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Thursday, November 22, 2007

Fed target on inflation is painted on the backs of the middle class

Ben Bernanke told the Senator Chuck Schumer and the Joint Economic Committee on November 8, quote.
“... In all but the shortest of terms the Federal Reserve’s policy determines how much inflation there is, and we’re going to make sure that the inflationary impact that may come from the weakening dollar is not passed into broader prices and become part of the underlying inflation rate.”
The hubris is chilling.

What is inflation? It is a generalized rise in prices. A basket of consumer goods is priced from one period to the next and the rise in the sum of its prices is the rise in inflation.

Sometimes food and fuel are taken out of the basket purportedly to remove volatility, because their prices bounce around. The slightly emptier basket is called core inflation.

Bernanke is not encumbered by concern for the real world. A practicing economist who spoke to the point was Carl Weinberg, chief economist at High Frequency Economics (November 20, Bloomberg’s “On the Economy with Tom Keene).
“... The Fed is out to control the things it can control. When it comes to goods and services, things that are controlled by labor costs, the Fed is in there keeping an eye on it. It doesn’t mean headline inflation isn’t important, but it means that in terms of the Fed monitoring things in terms of what it can do, I think core inflation is probably the place to look.

“Something else to think about is when you see food prices go up, or you see energy prices go up, that’s not inflation. That’s a relative price change. And in fact, the analysis is very different when you see the price of food go up relative to the price of everything else, because it squeezes out consumption of other things and is actually a depressing impact on the economy as long as we don’t have wage increases to offset those food price increases. So generally speaking a rise in food prices brakes the economy by itself. A rise in energy prices brakes the economy as long as other prices are under control.”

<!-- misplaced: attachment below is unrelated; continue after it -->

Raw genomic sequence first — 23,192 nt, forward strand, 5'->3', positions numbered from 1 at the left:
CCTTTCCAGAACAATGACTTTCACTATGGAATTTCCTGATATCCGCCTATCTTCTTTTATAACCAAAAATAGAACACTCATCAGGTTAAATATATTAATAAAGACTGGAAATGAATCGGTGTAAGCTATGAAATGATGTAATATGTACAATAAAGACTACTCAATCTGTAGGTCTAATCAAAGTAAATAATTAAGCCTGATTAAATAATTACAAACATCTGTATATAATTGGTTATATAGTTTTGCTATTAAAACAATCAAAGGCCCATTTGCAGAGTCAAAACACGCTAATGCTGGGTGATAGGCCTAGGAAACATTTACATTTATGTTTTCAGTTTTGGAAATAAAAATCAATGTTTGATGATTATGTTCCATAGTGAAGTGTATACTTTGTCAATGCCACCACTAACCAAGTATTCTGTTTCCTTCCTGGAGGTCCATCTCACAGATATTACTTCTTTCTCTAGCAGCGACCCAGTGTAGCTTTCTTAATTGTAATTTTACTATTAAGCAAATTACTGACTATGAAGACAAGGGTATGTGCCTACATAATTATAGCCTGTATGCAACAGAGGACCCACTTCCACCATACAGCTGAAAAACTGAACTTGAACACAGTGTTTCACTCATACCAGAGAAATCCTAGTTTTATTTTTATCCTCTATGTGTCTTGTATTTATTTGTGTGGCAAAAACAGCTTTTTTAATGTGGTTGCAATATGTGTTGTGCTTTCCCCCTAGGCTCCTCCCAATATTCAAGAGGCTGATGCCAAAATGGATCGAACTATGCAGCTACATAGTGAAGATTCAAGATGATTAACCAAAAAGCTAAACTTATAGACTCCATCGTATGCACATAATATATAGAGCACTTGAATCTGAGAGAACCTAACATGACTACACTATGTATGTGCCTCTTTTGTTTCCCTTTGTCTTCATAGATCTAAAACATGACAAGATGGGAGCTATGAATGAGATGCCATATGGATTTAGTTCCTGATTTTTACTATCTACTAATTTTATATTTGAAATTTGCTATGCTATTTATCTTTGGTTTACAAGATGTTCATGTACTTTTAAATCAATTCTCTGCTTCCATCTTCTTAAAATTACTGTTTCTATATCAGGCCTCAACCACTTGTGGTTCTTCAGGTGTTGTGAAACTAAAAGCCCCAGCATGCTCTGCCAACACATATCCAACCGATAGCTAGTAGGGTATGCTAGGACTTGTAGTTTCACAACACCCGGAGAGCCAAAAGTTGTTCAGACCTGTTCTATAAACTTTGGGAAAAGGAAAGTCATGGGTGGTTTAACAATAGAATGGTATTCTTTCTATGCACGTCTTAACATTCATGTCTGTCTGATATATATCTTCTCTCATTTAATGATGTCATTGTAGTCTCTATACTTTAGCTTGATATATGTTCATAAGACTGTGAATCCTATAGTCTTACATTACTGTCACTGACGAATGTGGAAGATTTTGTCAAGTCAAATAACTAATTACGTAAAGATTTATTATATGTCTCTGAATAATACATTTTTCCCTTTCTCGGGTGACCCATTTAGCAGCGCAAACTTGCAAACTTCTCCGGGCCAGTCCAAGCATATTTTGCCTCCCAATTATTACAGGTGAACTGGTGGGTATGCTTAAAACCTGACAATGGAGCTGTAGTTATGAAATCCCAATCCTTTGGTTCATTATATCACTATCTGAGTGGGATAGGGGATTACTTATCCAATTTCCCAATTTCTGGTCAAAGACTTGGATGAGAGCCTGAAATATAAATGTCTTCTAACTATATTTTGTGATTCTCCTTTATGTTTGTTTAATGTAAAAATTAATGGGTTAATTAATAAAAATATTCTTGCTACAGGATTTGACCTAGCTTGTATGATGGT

We'll take up food and energy below, but the key point here is a primary component of prices -- up, down, or sideways -- is the wage rate, or remuneration to workers. Not, of course, as a separate item in the basket, but as an element of all the items, all the goods and services. This is particularly true of the core inflation basket. And this is the secret the Fed has found to keeping inflation down, keeping enough slack in the labor market.

Real wage rates have stagnated since the 1970s. “Real” means adjusted for inflation. Productivity has gone up by 50 percent. Wage rates could have adjusted upward by 50 percent. Imagine the economic dynamo. This is particularly true since the turn of the century (see chart). Productivity gains have not been realized by workers, but have been transferred to the upper classes (the rentiers, as Keynes called them) and to the producers of commodities and services, notably health care.

If we look at “core” inflation as a proxy for the price of labor, we begin to get a different take on inflation. The evil of rising labor prices is not so easy to fathom. If labor prices rise, demand rises, and presuming there is capacity in business, all boats rise. Labor prices can rise at the rate of productivity improvement without increasing inflation. Instead, labor prices have risen only at the lethargic rate of core inflation, thus real incomes have stagnated, as mentioned.

Combine this with the fact that food and fuel consume a great deal of the American budget, so removing them removes much of what is important to lower and middle class Americans. This "headline" inflation affects different economic levels differently. Food, fuel and health care make up a larger portion of the costs at the lower end. The rate of inflation has been greater for the bottom ranks of the population than for the top. In fact, the inflation rate goes up as you go down the income scale. This means the balance is made up at the upper end with lower inflation.

So when the Fed chairman insists he has the answer to the inflation problem, that the Fed controls inflation, the middle class of America should watch out. The interest rate button, the Fed’s tool of choice, is connected to a trap door under their jobs.

1 comment:

  1. I hope you'll elaborate on the Fed's inflation targeting scheme. The Bernanke innovation of "forecasts" is in reality a target.

    Targeting inflation as if it were of the same order as employment or production or trade is inane.